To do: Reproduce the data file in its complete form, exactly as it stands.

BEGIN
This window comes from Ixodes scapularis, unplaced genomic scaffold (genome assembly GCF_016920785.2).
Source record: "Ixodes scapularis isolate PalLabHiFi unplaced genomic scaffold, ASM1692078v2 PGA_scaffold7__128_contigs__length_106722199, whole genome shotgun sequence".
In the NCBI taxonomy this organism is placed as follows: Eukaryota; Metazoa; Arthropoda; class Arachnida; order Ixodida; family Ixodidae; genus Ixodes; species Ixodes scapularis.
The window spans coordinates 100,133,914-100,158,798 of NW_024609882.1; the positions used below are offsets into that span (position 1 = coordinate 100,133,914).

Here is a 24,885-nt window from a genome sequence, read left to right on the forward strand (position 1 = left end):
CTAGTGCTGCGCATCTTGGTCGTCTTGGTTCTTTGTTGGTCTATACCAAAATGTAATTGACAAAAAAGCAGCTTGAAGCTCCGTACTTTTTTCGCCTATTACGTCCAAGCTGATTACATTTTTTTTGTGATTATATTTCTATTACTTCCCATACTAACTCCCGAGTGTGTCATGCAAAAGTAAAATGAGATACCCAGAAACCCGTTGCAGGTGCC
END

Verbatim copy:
This window comes from Ixodes scapularis, unplaced genomic scaffold (genome assembly GCF_016920785.2).
Source record: "Ixodes scapularis isolate PalLabHiFi unplaced genomic scaffold, ASM1692078v2 PGA_scaffold7__128_contigs__length_106722199, whole genome shotgun sequence".
In the NCBI taxonomy this organism is placed as follows: Eukaryota; Metazoa; Arthropoda; class Arachnida; order Ixodida; family Ixodidae; genus Ixodes; species Ixodes scapularis.
The window spans coordinates 100,133,914-100,158,798 of NW_024609882.1; the positions used below are offsets into that span (position 1 = coordinate 100,133,914).

Here is a 24,885-nt window from a genome sequence, read left to right on the forward strand (position 1 = left end):
CTAGTGCTGCGCATCTTGGTCGTCTTGGTTCTTTGTTGGTCTATACCAAAATGTAATTGACAAAAAAGCAGCTTGAAGCTCCGTACTTTTTTCGCCTATTACGTCCAAGCTGATTACATTTTTTTTGTGATTATATTTCTATTACTTCCCATACTAACTCCCGAGTGTGTCATGCAAAAGTAAAATGAGATACCCAGAAACCCGTTGCAGGTGCC